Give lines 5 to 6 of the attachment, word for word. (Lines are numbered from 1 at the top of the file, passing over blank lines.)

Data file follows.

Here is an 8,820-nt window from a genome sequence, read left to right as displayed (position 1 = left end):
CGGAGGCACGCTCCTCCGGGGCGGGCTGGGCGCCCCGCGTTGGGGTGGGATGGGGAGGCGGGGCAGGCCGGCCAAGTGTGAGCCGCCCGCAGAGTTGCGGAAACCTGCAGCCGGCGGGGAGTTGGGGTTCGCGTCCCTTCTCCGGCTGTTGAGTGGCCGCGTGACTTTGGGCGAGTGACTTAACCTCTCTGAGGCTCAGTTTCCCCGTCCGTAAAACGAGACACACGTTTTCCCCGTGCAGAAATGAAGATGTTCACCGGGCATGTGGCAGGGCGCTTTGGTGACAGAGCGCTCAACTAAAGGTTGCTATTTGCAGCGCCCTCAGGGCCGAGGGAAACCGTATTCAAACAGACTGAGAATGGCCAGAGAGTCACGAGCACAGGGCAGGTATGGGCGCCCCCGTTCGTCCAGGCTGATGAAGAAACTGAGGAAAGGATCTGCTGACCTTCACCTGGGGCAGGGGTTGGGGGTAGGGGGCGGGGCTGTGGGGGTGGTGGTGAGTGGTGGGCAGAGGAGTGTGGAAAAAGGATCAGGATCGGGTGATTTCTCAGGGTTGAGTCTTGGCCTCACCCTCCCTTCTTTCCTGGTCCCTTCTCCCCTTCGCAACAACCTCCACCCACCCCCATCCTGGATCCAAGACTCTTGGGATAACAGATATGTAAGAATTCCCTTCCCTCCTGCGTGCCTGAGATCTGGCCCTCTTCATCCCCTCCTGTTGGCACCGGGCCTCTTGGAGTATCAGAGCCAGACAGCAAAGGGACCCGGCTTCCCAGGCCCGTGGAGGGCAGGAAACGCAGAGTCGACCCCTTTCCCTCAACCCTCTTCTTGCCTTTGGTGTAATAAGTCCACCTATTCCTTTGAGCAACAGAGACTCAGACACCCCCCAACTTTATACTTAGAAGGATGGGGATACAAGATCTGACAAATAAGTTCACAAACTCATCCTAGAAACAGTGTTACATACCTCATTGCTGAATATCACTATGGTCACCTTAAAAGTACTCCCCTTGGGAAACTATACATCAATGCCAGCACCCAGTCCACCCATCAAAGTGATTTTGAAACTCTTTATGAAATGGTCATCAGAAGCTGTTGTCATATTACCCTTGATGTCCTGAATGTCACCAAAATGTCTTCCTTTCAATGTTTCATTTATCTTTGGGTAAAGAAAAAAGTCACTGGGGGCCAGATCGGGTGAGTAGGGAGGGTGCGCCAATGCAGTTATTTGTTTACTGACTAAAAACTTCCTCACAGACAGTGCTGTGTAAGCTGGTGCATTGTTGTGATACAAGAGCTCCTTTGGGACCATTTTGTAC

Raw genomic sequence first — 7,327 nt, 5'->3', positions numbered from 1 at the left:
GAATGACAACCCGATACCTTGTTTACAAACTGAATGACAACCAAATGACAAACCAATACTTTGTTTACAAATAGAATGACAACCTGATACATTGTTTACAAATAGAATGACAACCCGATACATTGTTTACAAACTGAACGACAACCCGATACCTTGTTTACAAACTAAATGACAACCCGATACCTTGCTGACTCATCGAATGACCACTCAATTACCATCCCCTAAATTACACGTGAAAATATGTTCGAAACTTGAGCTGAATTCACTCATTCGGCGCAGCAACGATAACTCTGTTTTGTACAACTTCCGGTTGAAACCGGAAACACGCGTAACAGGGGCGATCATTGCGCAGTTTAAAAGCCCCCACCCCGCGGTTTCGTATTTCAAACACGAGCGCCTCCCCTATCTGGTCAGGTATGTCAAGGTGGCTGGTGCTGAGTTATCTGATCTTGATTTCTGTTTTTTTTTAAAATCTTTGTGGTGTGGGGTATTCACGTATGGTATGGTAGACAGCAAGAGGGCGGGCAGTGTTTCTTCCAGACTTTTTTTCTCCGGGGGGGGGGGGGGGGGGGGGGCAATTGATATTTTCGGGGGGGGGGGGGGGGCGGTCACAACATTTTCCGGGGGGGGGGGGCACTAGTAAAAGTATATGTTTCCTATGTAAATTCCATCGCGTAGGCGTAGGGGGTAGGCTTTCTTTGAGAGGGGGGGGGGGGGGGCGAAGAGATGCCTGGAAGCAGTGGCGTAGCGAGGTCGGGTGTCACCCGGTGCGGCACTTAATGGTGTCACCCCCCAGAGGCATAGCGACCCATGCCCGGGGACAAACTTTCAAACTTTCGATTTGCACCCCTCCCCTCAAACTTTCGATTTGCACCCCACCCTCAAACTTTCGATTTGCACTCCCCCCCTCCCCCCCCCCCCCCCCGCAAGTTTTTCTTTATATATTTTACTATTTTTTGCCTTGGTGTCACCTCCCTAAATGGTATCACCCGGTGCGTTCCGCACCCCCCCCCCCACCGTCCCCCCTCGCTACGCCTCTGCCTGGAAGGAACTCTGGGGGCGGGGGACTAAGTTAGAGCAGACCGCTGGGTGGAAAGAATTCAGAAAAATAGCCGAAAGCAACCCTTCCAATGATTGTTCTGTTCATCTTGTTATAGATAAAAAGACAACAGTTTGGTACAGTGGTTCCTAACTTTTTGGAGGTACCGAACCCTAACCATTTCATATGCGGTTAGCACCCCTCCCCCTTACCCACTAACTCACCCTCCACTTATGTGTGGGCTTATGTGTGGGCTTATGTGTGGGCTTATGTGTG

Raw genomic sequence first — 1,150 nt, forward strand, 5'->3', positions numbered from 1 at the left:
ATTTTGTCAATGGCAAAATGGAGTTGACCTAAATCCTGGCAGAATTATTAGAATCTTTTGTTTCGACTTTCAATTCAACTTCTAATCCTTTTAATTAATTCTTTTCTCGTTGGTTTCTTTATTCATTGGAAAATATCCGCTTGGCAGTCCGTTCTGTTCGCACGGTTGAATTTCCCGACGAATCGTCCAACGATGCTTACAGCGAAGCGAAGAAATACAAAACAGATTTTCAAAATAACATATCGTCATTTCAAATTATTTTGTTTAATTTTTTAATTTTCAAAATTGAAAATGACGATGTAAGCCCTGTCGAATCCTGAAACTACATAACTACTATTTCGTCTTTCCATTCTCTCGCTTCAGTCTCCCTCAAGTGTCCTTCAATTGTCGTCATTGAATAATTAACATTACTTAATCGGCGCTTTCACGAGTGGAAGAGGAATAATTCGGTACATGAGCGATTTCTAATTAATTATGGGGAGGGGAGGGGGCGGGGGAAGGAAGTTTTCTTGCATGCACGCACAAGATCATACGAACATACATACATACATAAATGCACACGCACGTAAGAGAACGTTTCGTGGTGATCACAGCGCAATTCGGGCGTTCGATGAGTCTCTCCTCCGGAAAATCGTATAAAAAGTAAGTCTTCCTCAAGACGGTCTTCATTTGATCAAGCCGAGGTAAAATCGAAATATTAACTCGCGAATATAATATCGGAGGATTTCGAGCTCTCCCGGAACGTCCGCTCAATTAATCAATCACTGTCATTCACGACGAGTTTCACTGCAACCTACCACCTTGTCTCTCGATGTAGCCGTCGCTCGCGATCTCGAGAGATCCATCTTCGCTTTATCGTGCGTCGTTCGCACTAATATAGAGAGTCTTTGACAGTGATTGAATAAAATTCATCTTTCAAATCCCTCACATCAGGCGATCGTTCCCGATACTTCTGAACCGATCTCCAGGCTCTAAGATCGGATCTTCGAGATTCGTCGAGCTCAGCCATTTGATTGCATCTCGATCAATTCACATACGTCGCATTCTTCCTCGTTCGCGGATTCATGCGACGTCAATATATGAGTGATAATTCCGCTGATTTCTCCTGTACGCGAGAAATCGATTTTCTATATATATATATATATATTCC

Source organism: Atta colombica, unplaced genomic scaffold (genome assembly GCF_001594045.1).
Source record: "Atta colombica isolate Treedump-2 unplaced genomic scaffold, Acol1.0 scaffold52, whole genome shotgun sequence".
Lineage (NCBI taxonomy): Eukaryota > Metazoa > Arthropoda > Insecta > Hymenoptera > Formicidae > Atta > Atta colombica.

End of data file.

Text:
Raw genomic sequence first — 1,150 nt, forward strand, 5'->3', positions numbered from 1 at the left:
ATTTTGTCAATGGCAAAATGGAGTTGACCTAAATCCTGGCAGAATTATTAGAATCTTTTGTTTCGACTTTCAATTCAACTTCTAATCCTTTTAATTAATTCTTTTCTCGTTGGTTTCTTTATTCATTGGAAAATATCCGCTTGGCAGTCCGTTCTGTTCGCACGGTTGAATTTCCCGACGAATCGTCCAACGATGCTTACAGCGAAGCGAAGAAATACAAAACAGATTTTCAAAATAACATATCGTCATTTCAAATTATTTTGTTTAATTTTTTAATTTTCAAAATTGAAAATGACGATGTAAGCCCTGTCGAATCCTGAAACTACATAACTACTATTTCGTCTTTCCATTCTCTCGCTTCAGTCTCCCTCAAGTGTCCTTCAATTGTCGTCATTGAATAATTAACATTACTTAATCGGCGCTTTCACGAGTGGAAGAGGAATAATTCGGTACATGAGCGATTTCTAATTAATTATGGGGAGGGGAGGGGGCGGGGGAAGGAAGTTTTCTTGCATGCACGCACAAGATCATACGAACATACATACATACATAAATGCACACGCACGTAAGAGAACGTTTCGTGGTGATCACAGCGCAATTCGGGCGTTCGATGAGTCTCTCCTCCGGAAAATCGTATAAAAAGTAAGTCTTCCTCAAGACGGTCTTCATTTGATCAAGCCGAGGTAAAATCGAAATATTAACTCGCGAATATAATATCGGAGGATTTCGAGCTCTCCCGGAACGTCCGCTCAATTAATCAATCACTGTCATTCACGACGAGTTTCACTGCAACCTACCACCTTGTCTCTCGATGTAGCCGTCGCTCGCGATCTCGAGAGATCCATCTTCGCTTTATCGTGCGTCGTTCGCACTAATATAGAGAGTCTTTGACAGTGATTGAATAAAATTCATCTTTCAAATCCCTCACATCAGGCGATCGTTCCCGATACTTCTGAACCGATCTCCAGGCTCTAAGATCGGATCTTCGAGATTCGTCGAGCTCAGCCATTTGATTGCATCTCGATCAATTCACATACGTCGCATTCTTCCTCGTTCGCGGATTCATGCGACGTCAATATATGAGTGATAATTCCGCTGATTTCTCCTGTACGCGAGAAATCGATTTTCTATATATATATATATATATTCC